In his case, Dr. Grumbles denied that his office was unsanitary or that medications were permitted to lie about; he denied the sexual irregularities charged to him; he denied Mr. Malessa's assertion that he had condoned the Malessa relationship with Mrs. Grumbles; he denied any nonconsentual relationships with any patients; and he denied that he took habit-forming drugs. Other witnesses, including a registered nurse who worked with him, a physician, a number of patients and others gave evidence that his office was not unsanitary, that his behavior was proper and that he functioned extremely well. Except for ties of respect or affection, these witnesses appear to have had no bias or interest in assisting the doctor in this litigation. He additionally introduced an impressive file of commendations by associates in the profession and former patients.
The Board's adjudication provides no explanation for its acceptance of the testimony of Malessa, Davis, Woznicki and Burnahm, and its rejection of that of Dr. Grumbles' witnesses. While there is no general requirement that fact finders explain why they find the testimony of some witnesses credible and that of others not worthy of
[ 22 Pa. Commw. Page 84]
belief, we are satisfied that the members of this Board in this case either had no instruction in the rules relating to the bias and interest of witnesses as affecting the weight to be given their testimony or that, if informed on the subject, they failed to observe them. The explanation may lie in the two years' delay in the preparation of the adjudication by the Board's attorneys, finally approved by some Board members not present at the hearings.
Further, the adjudication shows no awareness of principles concerning the weight to be given to uncorroborated charges of private misconduct not contemporaneously complained of and followed by continued association.
In State Board of Osteopathic Examiners of Pennsylvania v. Berberian, 200 Pa. Superior Ct. 533, 190 A.2d 330 (1963), the Superior Court affirmed a lower court's order setting aside the suspension of a physician's license. Among the charges against the doctor was that he had committed an act of rape four years previous to the hearings. Both reviewing courts concluded that the testimony of the victim did not provide substantial evidence for the truth of the charge. The following statement of the lower court, quoted by the Superior Court, is equally applicable to Mrs. Burnahm's charge that Dr. Grumbles committed a sexual act in 1963 and Mrs. Woznicki's charge that the doctor had intercourse with her sometime prior to 1967:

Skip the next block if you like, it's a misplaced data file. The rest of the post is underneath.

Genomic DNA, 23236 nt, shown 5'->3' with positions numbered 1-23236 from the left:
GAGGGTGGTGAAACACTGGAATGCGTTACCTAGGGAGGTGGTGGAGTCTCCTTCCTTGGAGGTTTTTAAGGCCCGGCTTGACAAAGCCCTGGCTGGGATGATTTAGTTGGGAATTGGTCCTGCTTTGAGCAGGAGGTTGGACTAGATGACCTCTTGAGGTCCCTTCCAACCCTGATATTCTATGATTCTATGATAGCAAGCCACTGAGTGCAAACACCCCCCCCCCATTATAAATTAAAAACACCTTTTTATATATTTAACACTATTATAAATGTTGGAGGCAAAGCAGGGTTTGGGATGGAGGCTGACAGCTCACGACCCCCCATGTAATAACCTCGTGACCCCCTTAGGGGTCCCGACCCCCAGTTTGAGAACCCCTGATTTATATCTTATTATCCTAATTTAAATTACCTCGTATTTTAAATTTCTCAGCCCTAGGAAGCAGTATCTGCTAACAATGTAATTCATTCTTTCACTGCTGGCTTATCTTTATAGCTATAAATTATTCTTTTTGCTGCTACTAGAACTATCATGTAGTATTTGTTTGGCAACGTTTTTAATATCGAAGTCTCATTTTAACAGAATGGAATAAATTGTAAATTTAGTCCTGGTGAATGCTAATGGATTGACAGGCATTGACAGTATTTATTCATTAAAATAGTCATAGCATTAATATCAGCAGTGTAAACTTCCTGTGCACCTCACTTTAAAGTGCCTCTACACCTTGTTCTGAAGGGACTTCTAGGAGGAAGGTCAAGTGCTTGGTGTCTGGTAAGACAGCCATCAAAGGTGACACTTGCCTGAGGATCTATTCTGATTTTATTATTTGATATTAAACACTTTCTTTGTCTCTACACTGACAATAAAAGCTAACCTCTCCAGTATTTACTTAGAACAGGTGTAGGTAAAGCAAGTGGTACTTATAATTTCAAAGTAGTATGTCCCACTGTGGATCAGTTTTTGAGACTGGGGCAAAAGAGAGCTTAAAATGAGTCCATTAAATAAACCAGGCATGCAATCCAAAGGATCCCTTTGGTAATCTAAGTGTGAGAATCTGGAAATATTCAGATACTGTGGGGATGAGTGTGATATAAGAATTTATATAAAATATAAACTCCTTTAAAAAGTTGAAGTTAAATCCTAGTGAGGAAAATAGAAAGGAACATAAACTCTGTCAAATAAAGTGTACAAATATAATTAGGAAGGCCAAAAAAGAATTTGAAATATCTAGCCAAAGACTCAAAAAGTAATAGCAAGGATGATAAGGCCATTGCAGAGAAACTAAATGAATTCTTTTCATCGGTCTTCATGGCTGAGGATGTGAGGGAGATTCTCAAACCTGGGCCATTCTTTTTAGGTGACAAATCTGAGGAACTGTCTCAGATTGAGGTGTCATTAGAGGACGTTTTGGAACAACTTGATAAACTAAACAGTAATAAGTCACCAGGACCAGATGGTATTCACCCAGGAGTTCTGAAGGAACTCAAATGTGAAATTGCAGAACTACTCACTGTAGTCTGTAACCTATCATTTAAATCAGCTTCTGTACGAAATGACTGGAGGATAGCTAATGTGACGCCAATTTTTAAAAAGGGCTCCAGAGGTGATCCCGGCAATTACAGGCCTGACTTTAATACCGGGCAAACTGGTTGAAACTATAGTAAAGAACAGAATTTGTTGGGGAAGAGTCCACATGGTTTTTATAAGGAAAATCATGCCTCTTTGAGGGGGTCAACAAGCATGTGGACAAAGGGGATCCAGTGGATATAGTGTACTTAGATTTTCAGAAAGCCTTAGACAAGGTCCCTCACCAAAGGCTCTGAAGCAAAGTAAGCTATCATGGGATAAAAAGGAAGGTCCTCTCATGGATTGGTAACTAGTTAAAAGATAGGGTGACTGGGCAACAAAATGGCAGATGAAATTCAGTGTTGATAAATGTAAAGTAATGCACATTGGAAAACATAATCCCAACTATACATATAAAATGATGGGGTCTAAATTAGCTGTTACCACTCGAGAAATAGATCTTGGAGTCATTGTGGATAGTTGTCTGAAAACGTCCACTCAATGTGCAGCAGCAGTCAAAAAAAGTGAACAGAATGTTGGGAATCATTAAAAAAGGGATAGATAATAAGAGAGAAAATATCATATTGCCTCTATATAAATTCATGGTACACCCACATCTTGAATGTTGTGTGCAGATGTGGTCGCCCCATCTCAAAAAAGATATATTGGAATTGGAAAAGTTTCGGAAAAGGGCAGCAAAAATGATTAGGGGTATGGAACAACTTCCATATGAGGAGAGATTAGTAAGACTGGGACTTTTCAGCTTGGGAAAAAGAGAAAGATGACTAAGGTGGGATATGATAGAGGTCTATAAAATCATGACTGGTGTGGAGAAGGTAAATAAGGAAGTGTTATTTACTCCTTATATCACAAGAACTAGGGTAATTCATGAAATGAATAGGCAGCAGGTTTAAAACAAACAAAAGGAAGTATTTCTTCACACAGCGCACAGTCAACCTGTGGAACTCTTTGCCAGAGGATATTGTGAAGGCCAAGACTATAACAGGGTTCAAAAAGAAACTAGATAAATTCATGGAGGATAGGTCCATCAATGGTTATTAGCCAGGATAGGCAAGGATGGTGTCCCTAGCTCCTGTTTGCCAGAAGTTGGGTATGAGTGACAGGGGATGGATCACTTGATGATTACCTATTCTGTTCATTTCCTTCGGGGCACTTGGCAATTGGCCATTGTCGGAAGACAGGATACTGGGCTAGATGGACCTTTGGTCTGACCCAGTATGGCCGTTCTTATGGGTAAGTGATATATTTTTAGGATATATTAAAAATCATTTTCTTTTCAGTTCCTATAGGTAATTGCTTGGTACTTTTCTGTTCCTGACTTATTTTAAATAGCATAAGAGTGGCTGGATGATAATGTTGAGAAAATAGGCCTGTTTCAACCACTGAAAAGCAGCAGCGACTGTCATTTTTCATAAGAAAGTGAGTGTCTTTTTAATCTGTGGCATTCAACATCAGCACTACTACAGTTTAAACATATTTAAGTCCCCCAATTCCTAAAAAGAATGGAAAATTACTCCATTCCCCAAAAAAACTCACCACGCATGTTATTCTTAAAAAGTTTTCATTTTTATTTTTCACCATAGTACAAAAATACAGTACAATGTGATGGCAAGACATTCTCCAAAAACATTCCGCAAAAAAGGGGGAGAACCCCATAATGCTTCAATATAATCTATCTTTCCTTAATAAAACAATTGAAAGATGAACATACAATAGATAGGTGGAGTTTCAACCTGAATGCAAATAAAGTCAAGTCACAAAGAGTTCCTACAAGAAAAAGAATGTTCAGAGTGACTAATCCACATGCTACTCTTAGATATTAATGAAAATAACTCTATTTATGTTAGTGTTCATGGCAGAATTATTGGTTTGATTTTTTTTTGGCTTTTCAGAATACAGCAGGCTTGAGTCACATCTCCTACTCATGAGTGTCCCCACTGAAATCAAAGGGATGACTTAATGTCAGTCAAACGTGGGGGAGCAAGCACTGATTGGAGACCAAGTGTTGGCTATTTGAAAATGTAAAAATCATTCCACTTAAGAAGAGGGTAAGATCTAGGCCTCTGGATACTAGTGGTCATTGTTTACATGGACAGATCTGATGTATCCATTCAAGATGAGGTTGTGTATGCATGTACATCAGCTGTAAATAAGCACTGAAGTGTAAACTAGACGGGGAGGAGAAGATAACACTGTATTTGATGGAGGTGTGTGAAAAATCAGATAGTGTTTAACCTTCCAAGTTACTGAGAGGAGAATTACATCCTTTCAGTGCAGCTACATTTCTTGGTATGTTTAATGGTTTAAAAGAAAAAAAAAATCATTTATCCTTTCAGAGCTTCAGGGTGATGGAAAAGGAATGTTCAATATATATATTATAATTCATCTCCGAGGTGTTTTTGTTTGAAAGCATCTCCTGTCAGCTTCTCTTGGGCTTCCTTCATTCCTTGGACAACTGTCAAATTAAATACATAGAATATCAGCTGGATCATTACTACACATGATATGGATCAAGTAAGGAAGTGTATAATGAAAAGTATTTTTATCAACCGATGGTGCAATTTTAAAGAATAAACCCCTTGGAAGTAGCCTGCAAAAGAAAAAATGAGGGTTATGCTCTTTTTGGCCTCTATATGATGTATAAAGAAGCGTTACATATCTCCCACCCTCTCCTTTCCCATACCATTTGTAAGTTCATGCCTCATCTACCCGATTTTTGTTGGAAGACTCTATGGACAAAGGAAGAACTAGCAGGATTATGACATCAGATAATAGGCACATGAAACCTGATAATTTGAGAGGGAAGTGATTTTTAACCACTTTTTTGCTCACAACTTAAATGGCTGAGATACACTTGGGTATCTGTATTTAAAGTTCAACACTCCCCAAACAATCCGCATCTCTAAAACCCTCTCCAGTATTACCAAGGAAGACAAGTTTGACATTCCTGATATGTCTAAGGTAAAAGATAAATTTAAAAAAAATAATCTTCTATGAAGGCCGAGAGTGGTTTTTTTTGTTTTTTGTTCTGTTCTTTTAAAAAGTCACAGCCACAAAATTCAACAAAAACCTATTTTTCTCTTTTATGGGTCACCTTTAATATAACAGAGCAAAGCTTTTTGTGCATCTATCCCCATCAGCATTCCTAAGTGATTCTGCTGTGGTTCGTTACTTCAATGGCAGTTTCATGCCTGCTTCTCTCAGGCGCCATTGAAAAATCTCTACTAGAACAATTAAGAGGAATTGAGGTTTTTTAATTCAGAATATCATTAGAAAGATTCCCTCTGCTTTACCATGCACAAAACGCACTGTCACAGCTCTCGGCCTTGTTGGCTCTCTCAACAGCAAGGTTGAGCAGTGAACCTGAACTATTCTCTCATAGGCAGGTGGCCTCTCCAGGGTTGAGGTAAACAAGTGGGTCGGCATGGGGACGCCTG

"'This was the type of a situation where one person accuses another without any corroborative evidence at all. Thus without corroborative evidence, together with the legal presumption which arises from the lapse of time as has been pointed out in the Pennsylvania State Board of Medical Education and Licensure v. Schireson, 360 Pa. 129 at 132 (1948) would certainly be more than ample to raise such a reasonable doubt that the testimony should have been regarded as insufficient to support the conclusion of the Board.'" 200 Pa. Superior Ct. at 537, 190 A.2d at 332.
[ 22 Pa. Commw. Page 85]
The testimony of the four witnesses upon whom we have hereinbefore commented relating their observations of the doctor giving himself injections are insufficient support for the Board's finding that he was addicted to habit-forming drugs which impaired his ability to function as a physician. There was no proof that the substances injected were drugs or that the appellant was addicted and the record as a whole demonstrates rather clearly that he continued to function as a physician. Further, the Superior Court has commented on different but no less degrading charges as follows:
"It is unnecessary to relate the sordid and repulsive allegations made by the husband; it is sufficient to say that these charges are to be looked upon with the greatest suspicion for they are '. . . of so dark a nature, so easily charged, and the negative so difficult to be proved, that the accusation should be clearly made out; for if false, it deserves a punishment inferior only to that of the crime itself': 4 Bl. Comm. *215; Cf. Freedman on Marriage and Divorce, p. 707." Kranch v. Kranch, 170 Pa. Superior Ct. 169, 171, 84 A.2d 230-31 (1951).
Finally, since we are satisfied that the Board's findings are not supported by substantial evidence, we are not required to answer in this case the appellant's very persuasive argument that the Board's delay for more than two years in making its adjudication on the sole ground that a lawyer could not be found to perform this task was in itself such a denial of due process that the adjudication should be set aside.
And now, this 25th day of November, 1975, it is ordered that the appeal of Lloyd A. Grumbles, M.D., be and the same hereby is sustained, and that the order of the State Board of Medical Education and Licensure dated November 21, 1974 be and the same hereby is set aside.